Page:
Pivoting to an Outcomes-Driven Approach: Death to the FTE

The last two and a half years have taught us a lot about, well, everything. But the pandemic shed special light on project delivery in the public sector. In fact, while “global pandemic” was probably covered in most agencies’ continuity of operations procedures plans, no one could have predicted what exactly this would look like, and how it has changed the landscape of work forever.

When quickly pivoting to remote and distributed work, we learned the importance of being flexible and nimble, especially around changing guidance, conditions and priorities. Within the context of IT, we have long used agile methodologies for development and deployment and found this project management approach has worked particularly well in a quickly evolving, yet unknown, environment.

Want to know what hasn’t worked? Many of our acquisition strategies. Many contracts coming out CIO shops have adapted to support agile development methodologies. For example, this might look like not requiring contract modification for every deliverable change when working in agile sprints. But other acquisition shops have been slower to adapt to our rapidly changing environment.

Requirements in Requests for Proposals (RFP) often default to bodies — or, in gov-speak, Full-Time Equivalents (FTE). It’s the easiest way to think about staffing a project, with a dedicated team, historically working on-site. But this approach does not necessarily bring the best of the best, the right resource at the right time, to a dynamic operational environment.

For example, many firms will staff an FTE who spends 50% of his time as a technical writer, 15% doing 508 compliance, 25% doing graphic design, and 10% outreach. The challenge is, this person is out there working on an island, and while he may be an amazing technical writer, those same skills may indicate that he’s “okay” at outreach, but that’s not his specialty. He may get bored or frustrated, and leave. In turn, you get costly and frustrating turnover, and wonder why your contract can’t just get the staffing right.

You may have seen this with some of your large contractors (or systems integrators, as the case calls for.) While there are a few high performers, the team experiences high turnover, you spend a lot of time onboarding and training, and the team is never quite optimized. Mixing incompatible skills into one FTE gives you the worst of both worlds.

I propose that acquisition and program leaders take a different approach. Instead of focusing on requirements and FTE headcount, focus on outcomes. Keep a core team to maximize project knowledge share, but also allow for a matrixed approach to staffing that brings the right talent at the right time for the best outcome. Or better yet, let vendors decide if they want matrixed or full-time teams and if they want to use specialists or want “T-shaped people” who have deep knowledge in one area but are also able to make connections across disciplines. Their culture and organizational structure should dictate how they get to the required outcome.

Think about it like this: When you take your car to the mechanic and tell them the problem — they only look for that problem. When you give them the situation and your desired outcome — such as taking the grocery-getter on a cross-country adventure — they will inspect and test to find how to get to that outcome. You probably don’t want the mechanic running the code analysis to do the detailing, but both need to get done.

Draft key personnel requirements for the core team, particularly the program or project leader and workstream leads. But for the remaining functions, allow for a partial-FTE approach. The example above allows you to hire the very best 508 compliance resource for the 15% of project you need. You get a graphic designer who has been on award-winning creative teams, and who won’t get bored by part-timing as a technical writer. You get a dedicated team, but the best resources you need when you need them.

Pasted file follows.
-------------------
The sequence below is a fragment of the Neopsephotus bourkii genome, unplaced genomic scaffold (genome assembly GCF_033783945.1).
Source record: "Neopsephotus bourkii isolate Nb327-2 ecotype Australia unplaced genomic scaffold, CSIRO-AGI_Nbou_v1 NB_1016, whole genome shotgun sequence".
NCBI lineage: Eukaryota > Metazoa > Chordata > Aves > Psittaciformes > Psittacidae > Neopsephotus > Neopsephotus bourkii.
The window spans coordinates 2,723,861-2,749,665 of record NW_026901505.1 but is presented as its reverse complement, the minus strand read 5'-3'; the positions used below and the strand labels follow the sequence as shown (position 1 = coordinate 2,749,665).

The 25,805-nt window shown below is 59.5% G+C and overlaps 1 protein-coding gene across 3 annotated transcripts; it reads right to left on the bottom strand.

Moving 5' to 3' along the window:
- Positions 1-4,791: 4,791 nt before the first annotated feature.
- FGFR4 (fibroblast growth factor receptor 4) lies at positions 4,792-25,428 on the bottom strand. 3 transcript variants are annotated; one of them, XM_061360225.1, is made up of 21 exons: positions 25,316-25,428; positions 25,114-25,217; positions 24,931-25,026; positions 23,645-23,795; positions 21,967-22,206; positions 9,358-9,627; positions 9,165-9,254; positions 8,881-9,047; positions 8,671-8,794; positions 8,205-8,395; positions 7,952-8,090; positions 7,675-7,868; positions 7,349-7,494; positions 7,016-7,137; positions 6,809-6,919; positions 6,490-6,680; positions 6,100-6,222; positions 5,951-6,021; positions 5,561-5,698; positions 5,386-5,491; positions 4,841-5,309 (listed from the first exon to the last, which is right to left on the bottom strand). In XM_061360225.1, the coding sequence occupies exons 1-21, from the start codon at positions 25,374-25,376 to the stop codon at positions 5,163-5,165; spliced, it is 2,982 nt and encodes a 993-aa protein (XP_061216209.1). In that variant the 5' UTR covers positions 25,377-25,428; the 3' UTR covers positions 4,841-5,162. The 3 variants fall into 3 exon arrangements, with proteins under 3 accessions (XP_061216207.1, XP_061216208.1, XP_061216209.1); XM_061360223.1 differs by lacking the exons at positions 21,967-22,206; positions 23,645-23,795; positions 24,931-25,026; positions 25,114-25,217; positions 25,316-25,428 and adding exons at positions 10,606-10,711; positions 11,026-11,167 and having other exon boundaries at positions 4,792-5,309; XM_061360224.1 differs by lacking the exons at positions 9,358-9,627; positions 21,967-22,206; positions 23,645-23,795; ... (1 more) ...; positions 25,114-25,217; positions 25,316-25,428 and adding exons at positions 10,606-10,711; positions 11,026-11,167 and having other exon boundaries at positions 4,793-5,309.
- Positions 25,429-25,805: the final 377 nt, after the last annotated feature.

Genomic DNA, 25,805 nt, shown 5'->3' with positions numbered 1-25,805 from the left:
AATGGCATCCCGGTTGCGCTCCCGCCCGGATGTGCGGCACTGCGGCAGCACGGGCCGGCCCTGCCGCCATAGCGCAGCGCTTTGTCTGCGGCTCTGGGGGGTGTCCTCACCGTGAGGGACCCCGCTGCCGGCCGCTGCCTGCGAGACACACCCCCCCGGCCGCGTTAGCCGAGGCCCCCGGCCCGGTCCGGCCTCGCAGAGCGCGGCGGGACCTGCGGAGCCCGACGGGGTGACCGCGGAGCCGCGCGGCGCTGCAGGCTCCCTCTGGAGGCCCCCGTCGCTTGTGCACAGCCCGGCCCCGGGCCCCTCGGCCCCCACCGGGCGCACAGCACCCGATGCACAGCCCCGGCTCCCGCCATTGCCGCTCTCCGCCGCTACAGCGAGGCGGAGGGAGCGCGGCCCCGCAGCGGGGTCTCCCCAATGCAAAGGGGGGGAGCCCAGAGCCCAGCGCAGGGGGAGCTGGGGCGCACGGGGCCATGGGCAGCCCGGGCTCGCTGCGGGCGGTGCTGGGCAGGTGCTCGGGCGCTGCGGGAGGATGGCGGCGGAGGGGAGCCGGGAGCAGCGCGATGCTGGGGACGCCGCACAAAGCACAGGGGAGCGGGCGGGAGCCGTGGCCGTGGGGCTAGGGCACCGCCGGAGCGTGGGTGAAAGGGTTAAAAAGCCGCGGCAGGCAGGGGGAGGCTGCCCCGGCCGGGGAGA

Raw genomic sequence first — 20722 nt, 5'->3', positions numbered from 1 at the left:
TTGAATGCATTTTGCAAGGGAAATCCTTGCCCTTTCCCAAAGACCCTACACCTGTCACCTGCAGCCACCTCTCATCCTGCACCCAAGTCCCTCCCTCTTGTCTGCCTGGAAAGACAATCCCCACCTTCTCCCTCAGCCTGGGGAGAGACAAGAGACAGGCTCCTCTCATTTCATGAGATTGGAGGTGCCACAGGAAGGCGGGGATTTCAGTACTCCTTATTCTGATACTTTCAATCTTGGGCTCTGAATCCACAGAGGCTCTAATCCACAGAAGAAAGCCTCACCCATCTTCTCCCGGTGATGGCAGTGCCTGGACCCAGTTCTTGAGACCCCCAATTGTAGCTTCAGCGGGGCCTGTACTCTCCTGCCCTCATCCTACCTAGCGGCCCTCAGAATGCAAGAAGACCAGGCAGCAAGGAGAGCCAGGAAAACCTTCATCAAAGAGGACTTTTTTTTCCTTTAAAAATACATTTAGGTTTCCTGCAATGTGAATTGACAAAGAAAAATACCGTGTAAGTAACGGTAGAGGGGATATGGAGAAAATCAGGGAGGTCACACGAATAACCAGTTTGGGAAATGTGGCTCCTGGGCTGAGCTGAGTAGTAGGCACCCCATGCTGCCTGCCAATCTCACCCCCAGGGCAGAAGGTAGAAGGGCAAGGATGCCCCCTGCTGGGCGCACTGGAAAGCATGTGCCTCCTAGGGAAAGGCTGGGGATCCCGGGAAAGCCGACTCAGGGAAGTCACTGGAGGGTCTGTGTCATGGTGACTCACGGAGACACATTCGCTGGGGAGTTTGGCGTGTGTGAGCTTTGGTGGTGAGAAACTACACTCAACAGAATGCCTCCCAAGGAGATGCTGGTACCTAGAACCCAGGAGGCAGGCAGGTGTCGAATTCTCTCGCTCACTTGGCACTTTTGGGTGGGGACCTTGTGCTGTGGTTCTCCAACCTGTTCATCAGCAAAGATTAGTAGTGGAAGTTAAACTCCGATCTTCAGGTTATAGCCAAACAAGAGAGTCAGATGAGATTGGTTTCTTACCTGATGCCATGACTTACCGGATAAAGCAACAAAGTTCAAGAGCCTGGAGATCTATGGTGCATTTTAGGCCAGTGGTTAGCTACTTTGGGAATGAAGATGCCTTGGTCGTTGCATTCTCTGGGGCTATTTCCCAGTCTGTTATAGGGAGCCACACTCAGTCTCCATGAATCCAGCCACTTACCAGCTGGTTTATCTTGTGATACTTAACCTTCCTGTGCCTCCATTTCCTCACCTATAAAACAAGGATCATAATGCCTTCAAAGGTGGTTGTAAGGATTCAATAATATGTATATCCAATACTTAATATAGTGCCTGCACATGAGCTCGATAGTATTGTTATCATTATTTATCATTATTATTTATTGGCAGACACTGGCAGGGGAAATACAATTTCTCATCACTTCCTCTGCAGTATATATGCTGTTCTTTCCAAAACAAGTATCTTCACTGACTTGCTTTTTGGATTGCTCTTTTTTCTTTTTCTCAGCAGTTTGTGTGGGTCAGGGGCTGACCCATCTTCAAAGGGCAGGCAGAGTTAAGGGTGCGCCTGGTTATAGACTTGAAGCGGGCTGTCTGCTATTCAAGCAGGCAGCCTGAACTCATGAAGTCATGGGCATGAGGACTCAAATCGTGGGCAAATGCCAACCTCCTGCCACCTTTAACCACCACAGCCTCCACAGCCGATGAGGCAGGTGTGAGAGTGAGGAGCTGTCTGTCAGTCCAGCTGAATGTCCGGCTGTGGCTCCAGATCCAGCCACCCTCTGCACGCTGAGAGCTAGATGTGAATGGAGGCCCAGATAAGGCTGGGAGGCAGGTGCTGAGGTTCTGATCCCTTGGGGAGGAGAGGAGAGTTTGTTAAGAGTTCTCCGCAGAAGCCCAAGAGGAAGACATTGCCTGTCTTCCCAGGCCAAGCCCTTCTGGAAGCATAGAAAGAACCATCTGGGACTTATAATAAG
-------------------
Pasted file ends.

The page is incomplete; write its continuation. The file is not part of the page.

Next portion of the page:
And why is this important? Because we operate in a dynamic environment. Leveraging agile (little-a) methodologies, contract support can realign resources and prioritizes as operational factors fluctuate.
To the acquisition community, we offer three suggestions for structuring requirements to allow the government to swiftly and fairly access the right resources at the right time:

  1. Add additional contract line items (CLINs), even with zero hours to begin with, for work you anticipate might be required in the future
  2. Consider adding contract labor categories (LCATs) for roles that can give support during a surge or special project but don’t necessarily need to be badged and cleared, using non-disclosure agreements or other solutions
  3. Use a statement of objectives in lieu of a performance work statement, so that vendors must tell you in the proposal process how they will get you the desired objectives

Jennifer Folsom is a dynamic, high-energy leader with a proven record of growing all sizes of professional services firms while growing a family. She is the Vice President of Growth at ICF, a Washington, DC- based global management consulting firm.

A human capital expert, she leverages a people-centered approach to drive revenue in organizations from start-up to Big 4. An-oft quoted expert in corporate culture, Jennifer promotes the notion that the multiple in firm valuation starts with the people. Her colleagues cite one of her greatest strengths as the “ability to cut through the noise to solve an issue.”

She’s also the mom of 3 sons, 20-year-old twins and a 14-year old-firecracker. Wife. Daughter. Sister. Friend. Yogi. Old lady soccer team player. Amateur farm-to-table chef. Vegetable gardener. Paddleboarder. Bourbon lover. Runner. Reader. Writer. Jennifer loves her work but knows that living your whole best life is the ultimate key to success.

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